“I see a suit of armor around the world.”
Written/Directed by: Joss Whedon
Cast: Robert Downey, Jr., Chris Hemsworth, Mark Ruffalo, Chris Evans, Scarlett Johansson, Jeremy Renner, Aaron Taylor-Johnson, Elizabeth Olsen and James Spader
Swift shot: A solid bridge for the Avengers film we are all waiting for, Avengers: Age of Ultron is tons of fun to watch, but it is just not as good as The Avengers. All the characters are present and doing their thing, and there are some incredible fight sequences, but Ultron is under-used. When you have a slick character like James Spader on the payroll, you need to give him (or rather his voice) as much screen-time as possible. We know Ultron is deranged, but his message of world domination came off a bit convoluted . . . even for a robot. But, Age of Ultron doesn’t disappoint where it counts.
From the jump, The Avengers are back in action, this time their enemy isn’t Loki and the alien invaders, but the remnants from that encounter are still the principle focus of their mission. They are looking for Loki’s scepter, and during the retrieval, they discover some new super human folks are backing Hydra’s play. Since they can’t be referred to as mutants (thanks, lawyers of the world) Quicksilver (Taylor-Johnson) and Scarlet Witch (Olsen) are the product of Hydra doctors who somehow made them “enhanced.” The twins are not too keen on Tony Stark (RDJ), as it turns out he tried to kill them, sort of.
The Avengers do manage to get the scepter, but Tony is given a clear vision of the scope of the horrors that await the Avengers if he can’t figure out a way to step up their game. As the scepter chase taught the team, there are other super humans, and not all of them are on the side of righteousness. With this fear of failure, Tony manages to extract something from the scepter that has a sentient quality. Desperate in his fear,Tony, and reluctantly Bruce Banner (Ruffalo) decide to merge this intelligent sentient force with their “Ultron” protocol. And, Ultron is born. His birth scene was incredibly well handled by Director Joss Whedon, as Ultron becomes self-aware, he quickly determines the ultimate solution to the world’s problems . . . you guessed it, of course, it’s eliminating us frail, un-evolving (unworthy) human beings.
When Ultron meets The Avengers, they are all “smoking and joking” as my departed Drill Instructor would say. They are enjoying a party where War Machine (Don Cheadle) is painfully trying to get attention. Ultron immediately lets it be known his intentions for The Avengers, in order for him to give the world peace, the Avengers must be “extinct.” Being partial to living, Tony and the team have a rough conversation with Ultron which leads him to flee – but only to regroup. He can do that, you see, for he is many.
Following their encounter with the twins, where Scarlet Witch gave them all nightmares to deal with, we see as each Avenger copes with the reality of their fears. This part dragged for me, and often made no sense, but it did allow for a brief cameo from Hayley Atwell as Agent Carter. So, there’s that, I guess. Each of the varied fears creates a ripple in the Avengers’ psyche that forces them to regroup themselves.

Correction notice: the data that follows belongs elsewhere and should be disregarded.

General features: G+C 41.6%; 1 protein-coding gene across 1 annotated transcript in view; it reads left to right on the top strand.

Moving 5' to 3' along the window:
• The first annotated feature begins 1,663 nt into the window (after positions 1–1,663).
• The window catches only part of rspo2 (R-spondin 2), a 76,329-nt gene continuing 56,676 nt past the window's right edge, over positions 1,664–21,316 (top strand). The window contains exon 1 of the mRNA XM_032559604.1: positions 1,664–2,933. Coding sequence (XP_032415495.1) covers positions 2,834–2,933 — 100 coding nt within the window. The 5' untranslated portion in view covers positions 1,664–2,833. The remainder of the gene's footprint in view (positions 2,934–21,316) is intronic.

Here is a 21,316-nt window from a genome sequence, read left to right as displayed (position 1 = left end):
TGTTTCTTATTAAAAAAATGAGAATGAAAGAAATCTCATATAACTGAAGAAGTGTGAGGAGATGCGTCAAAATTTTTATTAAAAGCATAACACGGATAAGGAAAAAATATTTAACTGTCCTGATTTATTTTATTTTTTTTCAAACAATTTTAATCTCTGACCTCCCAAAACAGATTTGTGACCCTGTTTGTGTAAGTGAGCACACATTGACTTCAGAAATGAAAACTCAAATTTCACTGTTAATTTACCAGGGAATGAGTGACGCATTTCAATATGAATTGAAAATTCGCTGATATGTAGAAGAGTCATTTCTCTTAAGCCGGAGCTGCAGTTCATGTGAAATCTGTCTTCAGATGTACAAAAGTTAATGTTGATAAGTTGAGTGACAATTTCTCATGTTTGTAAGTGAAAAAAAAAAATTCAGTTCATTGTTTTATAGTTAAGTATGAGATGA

It isn’t long before Ultron convinces the twins to work with him, since they have the same goal. And Ultron delights in using their special skills to his advantage, as he seeks vibranium to carry out his master plan. Ultron is essentially the dark ego of Tony Stark, writ large, where the ends always justify the means, and his wry wit is on display, but to far more sinister designs. In one melodramatic scene, reminiscent of the cliched “fighting oneself” theme, Tony does battle directly with Ultron, and it’s clear he is his creation, his sin, if you will. That won’t be his only creation in the film. I won’t give that part away; however, because I don’t want to spoil anything for those who don’t know.
Some old friendly faces make appearances, and some secrets are revealed about our favorite archer, which seemed a tad tacky. Watching the Avengers “find themselves” at a remote farmhouse, meh. And a weird relationship starts to form between two of the Avengers that was a tad disturbing, if you think of the . . . logistics. I did like that Ultron played on the Avengers’ lack of cohesion as a weakness, whereas he is always a unified quantity. Ultron is Ultron, every bot he embodies is him, unlike The Avengers who are always squabbling and ever so . . . human. Still, they will manage to work “together” before the film is over.
Lost in Age Of Ultron was a clear message. There were a lot of muddled messages: work together; don’t play God; redemption is possible for all, and sometimes you have to take risks to save those you love. Oh, and Hulk unrestrained is really bad for property values! Hulk Insurance, anyone?
Cinematic wise, Age of Ultron delivers great one-liners, great action, and greater special effects. All the pieces for a great film are there, but Director Whedon failed to mash them all together into one clearly epic masterpiece. A bit too much of Whedon (perhaps missing his Penn) came across in this one. He gets a little more touchy-feely than I like to see in my action flicks.
Again, great heroes need great villains, and under using Ultron in favor of these campy mind game sequences and visions of self discovery – come on man, it’s called the AGE of Ultron. If I had to put my finger on why this one wasn’t as good as The Avengers, that would be it.
Age of Ultron was solid, but if you are honest with yourself, you’ll agree – it could have been much better. Too much romance; not enough Ultron.